Investigations of Toyota vehicles have revealed tin whiskers in a critical component of their vehicle engine control system. At the 5th International Symposium on Tin Whiskers, Henning Leidecker and his team at NASA’s Goddard Space Flight Center, who are recognized experts on electronic device failure and tin whiskers, presented their studies of tin whiskers on Toyota electronics. They determined that the risk of failure due to tin whisker shorting in affected Toyota vehicles can be on the order of 50 to 150 per million. This figure agrees with the number reported in a recently published scientific journal article written by CALCE researchers Bhanu Sood, Michael Osterman, and Michael Pecht. In this study, the probability of a tin whisker induced electrical short was estimated to be 140 per 1 million, based on whisker growth statistics.
Tin whiskers are known to grow from tin-finished surfaces and have been associated with costly failures of electronic systems. Linking tin whiskers to electronic product failure is often extremely difficult. Tin whiskers that bridge across terminations can create electrically resistive pathways. And since whiskers shift under an electrostatic field and can melt when the electrical current is drawn, they may cause intermittent electrical failures.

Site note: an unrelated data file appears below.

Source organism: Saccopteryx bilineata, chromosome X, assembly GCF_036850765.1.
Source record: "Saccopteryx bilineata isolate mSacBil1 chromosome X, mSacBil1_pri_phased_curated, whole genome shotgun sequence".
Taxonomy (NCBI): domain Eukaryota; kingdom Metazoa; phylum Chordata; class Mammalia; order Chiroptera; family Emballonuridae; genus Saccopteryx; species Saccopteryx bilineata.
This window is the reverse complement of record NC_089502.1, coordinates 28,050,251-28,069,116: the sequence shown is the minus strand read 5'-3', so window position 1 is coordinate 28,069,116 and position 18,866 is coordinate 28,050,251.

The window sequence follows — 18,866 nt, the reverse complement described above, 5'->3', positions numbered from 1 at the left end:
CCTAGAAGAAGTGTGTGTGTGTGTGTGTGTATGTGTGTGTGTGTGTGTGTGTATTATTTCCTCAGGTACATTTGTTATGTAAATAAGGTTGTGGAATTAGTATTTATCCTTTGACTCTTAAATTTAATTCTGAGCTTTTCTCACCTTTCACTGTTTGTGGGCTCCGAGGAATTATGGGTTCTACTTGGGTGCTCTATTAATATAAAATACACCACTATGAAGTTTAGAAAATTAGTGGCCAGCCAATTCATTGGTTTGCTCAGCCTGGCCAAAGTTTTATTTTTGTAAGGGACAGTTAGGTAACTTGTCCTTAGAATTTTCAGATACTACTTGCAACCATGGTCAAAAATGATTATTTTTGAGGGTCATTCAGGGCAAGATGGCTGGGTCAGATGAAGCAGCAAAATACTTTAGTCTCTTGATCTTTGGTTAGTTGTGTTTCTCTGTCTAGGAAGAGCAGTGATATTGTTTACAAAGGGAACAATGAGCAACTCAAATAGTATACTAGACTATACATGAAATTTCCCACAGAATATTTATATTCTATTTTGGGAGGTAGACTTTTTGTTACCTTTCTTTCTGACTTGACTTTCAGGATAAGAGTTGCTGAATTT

Considering the number of vehicles on the road, the presence of tin whiskers in engine control components presents a significant safety hazard. For this reason, best practices for electronics design stipulate that tin not be used as a plating material. It is very questionable why the National Highway Traffic Safety Administration—with its stated mission to “save lives, prevent injuries and reduce economic costs due to road traffic crashes, through education, research, safety standards, and enforcement activity”—has not come out with a requirement that no electronics use pure tin as a material component, since the potential for tin whiskers presents an unreasonable and unnecessary risk.
B. Sood, M. Osterman and M. Pecht, Tin Whisker Analysis of Toyota’s Electronic Throttle Controls, Circuit World, Vol. 37, No. 3, 2011, pp. 4–9
For more information on this study, please contact Dr. Michael Osterman at firstname.lastname@example.org.